As Puerto Rico worked to recover from the devastation of Hurricane Maria at the end of 2017, the leaders at the Caribbean Hotel and Tourism Association (CHTA) were worried about hosting the organization’s annual Caribbean Travel Marketplace at the Puerto Rico Convention Center from Jan. 30–Feb. 1. “It was a concern about capacity, a concern about safety and security, and a concern that the destination would be ready,” said Matt Cooper, chief marketing officer, CHTA.
Cooper voiced those concerns to partners at Meet Puerto Rico, the island’s convention district authority, and the hotel community. The hospitality community assured him that they would be ready to welcome more than 1,000 attendees for the event. “We promised the CHTA team that we would have our facilities ready for their conference and would not let them down, and we didn’t,” Alma Pedrosa, CPA, CDME, acting president and CEO of Meet Puerto Rico, told PCMA after CHTA attendees departed the island. “That is what you get when you visit and work with Puerto Rico — a group of professionals who gives and keeps their word and works hard to create a hospitable and welcoming environment.”
That environment doesn’t always make headlines, though. “General consumer media has wiped the entire region off the map,” Cooper said. “Puerto Rico has received the brunt of bad publicity in talking about the extent of the damage. When I landed here for a planning meeting in December, what I saw was a ready San Juan. It was inspiring to see such a comeback in such a short period of time.”
However, the comeback is far from finished. In late January, the governor of Puerto Rico submitted a troubling forecast: an 11-percent contraction for the economy and an 8-percent population drop for next year. Before the destruction of Hurricane Maria, the island was already reeling with the challenges of restructuring massive public debt. The pre-existing financial crisis, coupled with the costs of rebuilding, have raised questions about how the island will move forward.
Business events can help ensure a brighter future for Puerto Rico. The CHTA Marketplace delivered an estimated $1.5 million in impact to the island’s economy, and there are more events in the pipeline that will add to that number. The Internet Corporation for Assigned Names and Numbers will host the ICANN Community Forum in San Juan from March 10–15. These groups are doing more than strengthening the economy. Pedrosa said that Meet Puerto Rico is helping clients incorporate CSR components into their programs, such as planting new coffee plants, to give attendees opportunities to contribute to the island’s recovery.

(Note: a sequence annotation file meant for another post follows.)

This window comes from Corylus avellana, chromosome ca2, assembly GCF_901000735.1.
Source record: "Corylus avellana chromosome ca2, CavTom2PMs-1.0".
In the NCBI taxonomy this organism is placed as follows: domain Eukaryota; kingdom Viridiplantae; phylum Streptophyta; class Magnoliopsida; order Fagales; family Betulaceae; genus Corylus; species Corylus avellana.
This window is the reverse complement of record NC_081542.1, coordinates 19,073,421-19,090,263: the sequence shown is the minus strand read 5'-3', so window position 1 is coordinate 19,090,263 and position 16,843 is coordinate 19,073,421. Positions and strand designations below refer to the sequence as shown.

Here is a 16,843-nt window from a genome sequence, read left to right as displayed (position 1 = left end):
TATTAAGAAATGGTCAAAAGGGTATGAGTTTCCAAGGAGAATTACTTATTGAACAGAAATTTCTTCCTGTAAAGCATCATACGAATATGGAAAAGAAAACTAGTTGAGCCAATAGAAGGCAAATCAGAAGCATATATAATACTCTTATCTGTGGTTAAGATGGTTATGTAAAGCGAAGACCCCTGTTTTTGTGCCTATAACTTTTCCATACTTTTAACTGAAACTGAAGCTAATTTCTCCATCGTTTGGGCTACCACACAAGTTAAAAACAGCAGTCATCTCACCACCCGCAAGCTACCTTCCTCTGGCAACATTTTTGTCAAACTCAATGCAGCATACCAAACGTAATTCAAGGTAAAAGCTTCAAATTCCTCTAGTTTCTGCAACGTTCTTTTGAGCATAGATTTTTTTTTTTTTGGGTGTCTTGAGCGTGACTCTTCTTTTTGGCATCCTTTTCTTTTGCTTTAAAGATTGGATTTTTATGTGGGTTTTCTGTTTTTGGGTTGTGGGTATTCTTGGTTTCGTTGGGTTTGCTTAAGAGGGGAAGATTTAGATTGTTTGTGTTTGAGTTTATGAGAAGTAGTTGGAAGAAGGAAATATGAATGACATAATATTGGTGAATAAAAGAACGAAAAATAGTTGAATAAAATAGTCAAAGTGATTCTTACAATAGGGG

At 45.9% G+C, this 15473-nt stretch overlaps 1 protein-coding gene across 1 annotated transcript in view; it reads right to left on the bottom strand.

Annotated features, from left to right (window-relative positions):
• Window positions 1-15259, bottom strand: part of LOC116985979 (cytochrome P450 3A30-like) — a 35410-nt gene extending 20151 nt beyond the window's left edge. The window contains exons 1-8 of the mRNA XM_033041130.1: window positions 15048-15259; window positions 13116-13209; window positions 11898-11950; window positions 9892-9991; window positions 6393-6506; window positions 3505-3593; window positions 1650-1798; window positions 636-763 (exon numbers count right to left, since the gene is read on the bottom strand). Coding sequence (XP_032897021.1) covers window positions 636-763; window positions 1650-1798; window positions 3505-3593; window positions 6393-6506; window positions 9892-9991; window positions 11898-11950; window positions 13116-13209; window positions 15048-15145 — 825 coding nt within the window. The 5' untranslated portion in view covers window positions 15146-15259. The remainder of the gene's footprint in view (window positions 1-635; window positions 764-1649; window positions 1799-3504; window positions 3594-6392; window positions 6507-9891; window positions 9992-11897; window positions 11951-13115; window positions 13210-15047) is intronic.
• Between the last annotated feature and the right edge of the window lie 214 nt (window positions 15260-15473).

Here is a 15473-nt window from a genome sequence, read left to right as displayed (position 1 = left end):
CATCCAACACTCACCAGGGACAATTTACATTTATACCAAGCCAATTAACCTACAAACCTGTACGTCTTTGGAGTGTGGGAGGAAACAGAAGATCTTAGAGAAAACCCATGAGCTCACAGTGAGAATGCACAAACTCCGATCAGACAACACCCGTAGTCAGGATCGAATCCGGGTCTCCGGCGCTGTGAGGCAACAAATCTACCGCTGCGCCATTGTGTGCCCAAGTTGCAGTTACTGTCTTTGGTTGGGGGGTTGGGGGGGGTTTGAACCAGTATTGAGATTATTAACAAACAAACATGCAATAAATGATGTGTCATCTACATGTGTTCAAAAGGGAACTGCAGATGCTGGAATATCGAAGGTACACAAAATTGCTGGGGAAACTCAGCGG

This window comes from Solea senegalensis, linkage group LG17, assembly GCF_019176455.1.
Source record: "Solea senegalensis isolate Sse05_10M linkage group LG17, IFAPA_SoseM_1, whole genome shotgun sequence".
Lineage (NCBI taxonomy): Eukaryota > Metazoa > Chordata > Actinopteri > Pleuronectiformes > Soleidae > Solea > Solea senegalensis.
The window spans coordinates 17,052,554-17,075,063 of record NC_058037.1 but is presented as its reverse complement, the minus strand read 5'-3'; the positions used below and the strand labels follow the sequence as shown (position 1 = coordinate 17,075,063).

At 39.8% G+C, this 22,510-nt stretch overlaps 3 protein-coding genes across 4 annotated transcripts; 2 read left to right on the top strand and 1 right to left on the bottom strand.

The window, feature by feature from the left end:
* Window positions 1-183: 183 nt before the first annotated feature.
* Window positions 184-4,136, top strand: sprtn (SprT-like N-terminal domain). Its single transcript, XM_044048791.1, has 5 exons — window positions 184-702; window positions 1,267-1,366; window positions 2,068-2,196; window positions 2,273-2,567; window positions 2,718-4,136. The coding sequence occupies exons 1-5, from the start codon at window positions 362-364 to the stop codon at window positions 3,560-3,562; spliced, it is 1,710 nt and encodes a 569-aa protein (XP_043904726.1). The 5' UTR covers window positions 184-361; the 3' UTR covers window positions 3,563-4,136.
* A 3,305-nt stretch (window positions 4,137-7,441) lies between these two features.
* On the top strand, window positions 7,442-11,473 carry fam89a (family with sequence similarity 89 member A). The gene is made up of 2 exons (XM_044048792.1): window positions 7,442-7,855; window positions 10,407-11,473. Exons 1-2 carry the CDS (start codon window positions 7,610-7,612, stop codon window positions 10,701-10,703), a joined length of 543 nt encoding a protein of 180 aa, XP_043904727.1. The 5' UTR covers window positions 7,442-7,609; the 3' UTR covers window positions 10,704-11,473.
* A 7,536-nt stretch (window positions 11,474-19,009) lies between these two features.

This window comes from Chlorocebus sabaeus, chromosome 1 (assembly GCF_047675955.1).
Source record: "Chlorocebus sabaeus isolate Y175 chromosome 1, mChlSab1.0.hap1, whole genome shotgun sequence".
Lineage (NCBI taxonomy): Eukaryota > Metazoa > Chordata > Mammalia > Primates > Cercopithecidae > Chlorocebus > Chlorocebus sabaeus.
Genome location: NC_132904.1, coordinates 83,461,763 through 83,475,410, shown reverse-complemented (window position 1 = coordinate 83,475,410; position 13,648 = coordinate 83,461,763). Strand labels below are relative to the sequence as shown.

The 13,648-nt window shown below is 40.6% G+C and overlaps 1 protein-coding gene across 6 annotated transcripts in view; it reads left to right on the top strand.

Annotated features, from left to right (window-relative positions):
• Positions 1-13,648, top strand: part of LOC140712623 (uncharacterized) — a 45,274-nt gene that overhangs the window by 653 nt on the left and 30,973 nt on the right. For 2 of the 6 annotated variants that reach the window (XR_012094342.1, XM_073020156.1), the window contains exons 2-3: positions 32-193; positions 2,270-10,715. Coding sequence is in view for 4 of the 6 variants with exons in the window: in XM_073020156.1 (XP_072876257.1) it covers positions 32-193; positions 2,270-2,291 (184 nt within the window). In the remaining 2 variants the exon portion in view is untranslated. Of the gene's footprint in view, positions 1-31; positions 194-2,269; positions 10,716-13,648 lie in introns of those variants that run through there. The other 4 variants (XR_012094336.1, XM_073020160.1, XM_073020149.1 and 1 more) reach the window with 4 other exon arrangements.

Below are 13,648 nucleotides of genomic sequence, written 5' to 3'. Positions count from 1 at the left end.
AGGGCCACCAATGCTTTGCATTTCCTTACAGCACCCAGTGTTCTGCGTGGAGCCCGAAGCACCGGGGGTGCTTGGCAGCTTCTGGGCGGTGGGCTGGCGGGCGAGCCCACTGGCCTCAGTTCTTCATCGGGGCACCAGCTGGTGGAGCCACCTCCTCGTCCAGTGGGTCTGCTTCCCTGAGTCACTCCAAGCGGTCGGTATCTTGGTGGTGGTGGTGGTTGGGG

“Thousands of Puerto Ricans depend upon the tourism sector, so we need to be sharing accurate updates and booking business so that there are jobs and income to return to,” Pedrosa said. “We want our clients and future attendees to know that our hotels, airports, and ports are sound and up and running as well as most of our attractions.”
After his experience at CHTA Marketplace, Cooper said that Puerto Rico remains a viable potential host consideration for event organizers. “I would recommend it every day, all day,” he said. “The hospitality and the culturally immersive experience that we received has been overwhelmingly positive. Come to Puerto Rico. Bring your meetings to Puerto Rico.”
“The Puerto Rican people are strong,” Pedrosa said. “We did not give in to despair [after the hurricane], but immediately fought back by rebuilding.” She and his team will continue to contribute to that effort by working hard to book more industry trade shows and events this year. “Many of our clients have rebooked for 2018 and beyond,” Pedrosa said. “We believe that being transparent will help planners make better decisions and group business will continue to consider Puerto Rico due to the range of offerings we are known to have.”
For the latest status update on hotels, attractions, and services on the island, click here for a complete infographic from the Puerto Rico Tourism Company.